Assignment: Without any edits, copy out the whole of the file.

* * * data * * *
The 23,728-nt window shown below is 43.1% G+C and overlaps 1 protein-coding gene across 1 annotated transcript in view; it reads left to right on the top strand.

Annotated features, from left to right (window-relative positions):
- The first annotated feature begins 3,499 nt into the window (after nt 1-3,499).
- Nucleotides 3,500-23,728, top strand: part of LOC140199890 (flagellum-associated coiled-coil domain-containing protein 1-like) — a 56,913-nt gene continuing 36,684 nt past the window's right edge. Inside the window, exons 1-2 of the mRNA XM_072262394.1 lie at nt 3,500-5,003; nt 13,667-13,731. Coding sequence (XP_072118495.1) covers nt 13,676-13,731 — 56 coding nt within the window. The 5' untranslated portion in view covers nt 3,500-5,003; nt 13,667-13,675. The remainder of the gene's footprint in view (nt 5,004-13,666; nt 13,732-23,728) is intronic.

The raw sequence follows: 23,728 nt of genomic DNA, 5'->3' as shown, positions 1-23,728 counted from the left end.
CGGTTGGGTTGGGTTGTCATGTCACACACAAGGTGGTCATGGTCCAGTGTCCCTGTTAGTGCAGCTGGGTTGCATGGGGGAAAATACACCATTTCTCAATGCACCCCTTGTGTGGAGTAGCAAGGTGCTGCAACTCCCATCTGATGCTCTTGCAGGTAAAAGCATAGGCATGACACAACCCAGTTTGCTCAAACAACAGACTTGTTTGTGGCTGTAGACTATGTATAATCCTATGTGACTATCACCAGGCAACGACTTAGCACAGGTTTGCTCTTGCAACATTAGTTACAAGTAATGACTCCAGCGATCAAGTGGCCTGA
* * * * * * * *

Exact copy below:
The 23,728-nt window shown below is 43.1% G+C and overlaps 1 protein-coding gene across 1 annotated transcript in view; it reads left to right on the top strand.

Annotated features, from left to right (window-relative positions):
- The first annotated feature begins 3,499 nt into the window (after nt 1-3,499).
- Nucleotides 3,500-23,728, top strand: part of LOC140199890 (flagellum-associated coiled-coil domain-containing protein 1-like) — a 56,913-nt gene continuing 36,684 nt past the window's right edge. Inside the window, exons 1-2 of the mRNA XM_072262394.1 lie at nt 3,500-5,003; nt 13,667-13,731. Coding sequence (XP_072118495.1) covers nt 13,676-13,731 — 56 coding nt within the window. The 5' untranslated portion in view covers nt 3,500-5,003; nt 13,667-13,675. The remainder of the gene's footprint in view (nt 5,004-13,666; nt 13,732-23,728) is intronic.

The raw sequence follows: 23,728 nt of genomic DNA, 5'->3' as shown, positions 1-23,728 counted from the left end.
CGGTTGGGTTGGGTTGTCATGTCACACACAAGGTGGTCATGGTCCAGTGTCCCTGTTAGTGCAGCTGGGTTGCATGGGGGAAAATACACCATTTCTCAATGCACCCCTTGTGTGGAGTAGCAAGGTGCTGCAACTCCCATCTGATGCTCTTGCAGGTAAAAGCATAGGCATGACACAACCCAGTTTGCTCAAACAACAGACTTGTTTGTGGCTGTAGACTATGTATAATCCTATGTGACTATCACCAGGCAACGACTTAGCACAGGTTTGCTCTTGCAACATTAGTTACAAGTAATGACTCCAGCGATCAAGTGGCCTGA